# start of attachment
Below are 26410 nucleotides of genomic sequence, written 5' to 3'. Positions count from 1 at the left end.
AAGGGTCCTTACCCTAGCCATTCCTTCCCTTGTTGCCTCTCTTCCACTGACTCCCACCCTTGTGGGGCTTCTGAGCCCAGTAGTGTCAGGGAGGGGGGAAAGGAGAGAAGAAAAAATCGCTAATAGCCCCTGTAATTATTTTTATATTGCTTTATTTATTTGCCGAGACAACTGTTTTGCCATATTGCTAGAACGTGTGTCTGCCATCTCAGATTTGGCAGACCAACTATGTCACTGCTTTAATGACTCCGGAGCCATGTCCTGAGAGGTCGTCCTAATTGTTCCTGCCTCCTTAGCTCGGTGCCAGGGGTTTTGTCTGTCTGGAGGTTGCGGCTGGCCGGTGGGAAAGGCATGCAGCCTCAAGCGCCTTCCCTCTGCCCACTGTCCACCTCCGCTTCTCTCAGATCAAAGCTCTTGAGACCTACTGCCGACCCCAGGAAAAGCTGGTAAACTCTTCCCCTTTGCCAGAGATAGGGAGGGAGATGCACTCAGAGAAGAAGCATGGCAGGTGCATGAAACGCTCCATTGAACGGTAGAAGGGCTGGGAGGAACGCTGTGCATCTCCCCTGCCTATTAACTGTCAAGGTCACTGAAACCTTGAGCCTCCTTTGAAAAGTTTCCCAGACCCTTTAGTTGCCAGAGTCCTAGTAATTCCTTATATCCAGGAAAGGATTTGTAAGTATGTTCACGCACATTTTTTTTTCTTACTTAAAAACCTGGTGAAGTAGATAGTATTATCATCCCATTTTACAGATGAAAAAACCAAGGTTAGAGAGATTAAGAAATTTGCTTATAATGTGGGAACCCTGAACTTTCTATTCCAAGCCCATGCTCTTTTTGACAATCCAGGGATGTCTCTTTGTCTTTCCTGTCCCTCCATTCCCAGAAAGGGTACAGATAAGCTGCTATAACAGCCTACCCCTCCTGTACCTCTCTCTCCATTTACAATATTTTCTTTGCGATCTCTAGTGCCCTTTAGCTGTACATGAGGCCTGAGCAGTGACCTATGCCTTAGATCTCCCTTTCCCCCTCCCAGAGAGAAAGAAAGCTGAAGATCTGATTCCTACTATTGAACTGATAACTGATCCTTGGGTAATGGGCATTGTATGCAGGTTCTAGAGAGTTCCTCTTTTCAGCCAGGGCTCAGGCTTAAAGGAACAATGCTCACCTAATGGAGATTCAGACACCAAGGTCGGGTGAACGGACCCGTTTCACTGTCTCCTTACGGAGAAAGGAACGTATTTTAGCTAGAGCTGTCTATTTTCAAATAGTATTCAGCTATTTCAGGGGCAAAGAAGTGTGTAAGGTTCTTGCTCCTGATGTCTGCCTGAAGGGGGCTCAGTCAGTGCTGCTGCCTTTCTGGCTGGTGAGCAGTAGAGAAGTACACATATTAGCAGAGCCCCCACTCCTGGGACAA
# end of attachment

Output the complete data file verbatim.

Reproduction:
Below are 26410 nucleotides of genomic sequence, written 5' to 3'. Positions count from 1 at the left end.
AAGGGTCCTTACCCTAGCCATTCCTTCCCTTGTTGCCTCTCTTCCACTGACTCCCACCCTTGTGGGGCTTCTGAGCCCAGTAGTGTCAGGGAGGGGGGAAAGGAGAGAAGAAAAAATCGCTAATAGCCCCTGTAATTATTTTTATATTGCTTTATTTATTTGCCGAGACAACTGTTTTGCCATATTGCTAGAACGTGTGTCTGCCATCTCAGATTTGGCAGACCAACTATGTCACTGCTTTAATGACTCCGGAGCCATGTCCTGAGAGGTCGTCCTAATTGTTCCTGCCTCCTTAGCTCGGTGCCAGGGGTTTTGTCTGTCTGGAGGTTGCGGCTGGCCGGTGGGAAAGGCATGCAGCCTCAAGCGCCTTCCCTCTGCCCACTGTCCACCTCCGCTTCTCTCAGATCAAAGCTCTTGAGACCTACTGCCGACCCCAGGAAAAGCTGGTAAACTCTTCCCCTTTGCCAGAGATAGGGAGGGAGATGCACTCAGAGAAGAAGCATGGCAGGTGCATGAAACGCTCCATTGAACGGTAGAAGGGCTGGGAGGAACGCTGTGCATCTCCCCTGCCTATTAACTGTCAAGGTCACTGAAACCTTGAGCCTCCTTTGAAAAGTTTCCCAGACCCTTTAGTTGCCAGAGTCCTAGTAATTCCTTATATCCAGGAAAGGATTTGTAAGTATGTTCACGCACATTTTTTTTTCTTACTTAAAAACCTGGTGAAGTAGATAGTATTATCATCCCATTTTACAGATGAAAAAACCAAGGTTAGAGAGATTAAGAAATTTGCTTATAATGTGGGAACCCTGAACTTTCTATTCCAAGCCCATGCTCTTTTTGACAATCCAGGGATGTCTCTTTGTCTTTCCTGTCCCTCCATTCCCAGAAAGGGTACAGATAAGCTGCTATAACAGCCTACCCCTCCTGTACCTCTCTCTCCATTTACAATATTTTCTTTGCGATCTCTAGTGCCCTTTAGCTGTACATGAGGCCTGAGCAGTGACCTATGCCTTAGATCTCCCTTTCCCCCTCCCAGAGAGAAAGAAAGCTGAAGATCTGATTCCTACTATTGAACTGATAACTGATCCTTGGGTAATGGGCATTGTATGCAGGTTCTAGAGAGTTCCTCTTTTCAGCCAGGGCTCAGGCTTAAAGGAACAATGCTCACCTAATGGAGATTCAGACACCAAGGTCGGGTGAACGGACCCGTTTCACTGTCTCCTTACGGAGAAAGGAACGTATTTTAGCTAGAGCTGTCTATTTTCAAATAGTATTCAGCTATTTCAGGGGCAAAGAAGTGTGTAAGGTTCTTGCTCCTGATGTCTGCCTGAAGGGGGCTCAGTCAGTGCTGCTGCCTTTCTGGCTGGTGAGCAGTAGAGAAGTACACATATTAGCAGAGCCCCCACTCCTGGGACAA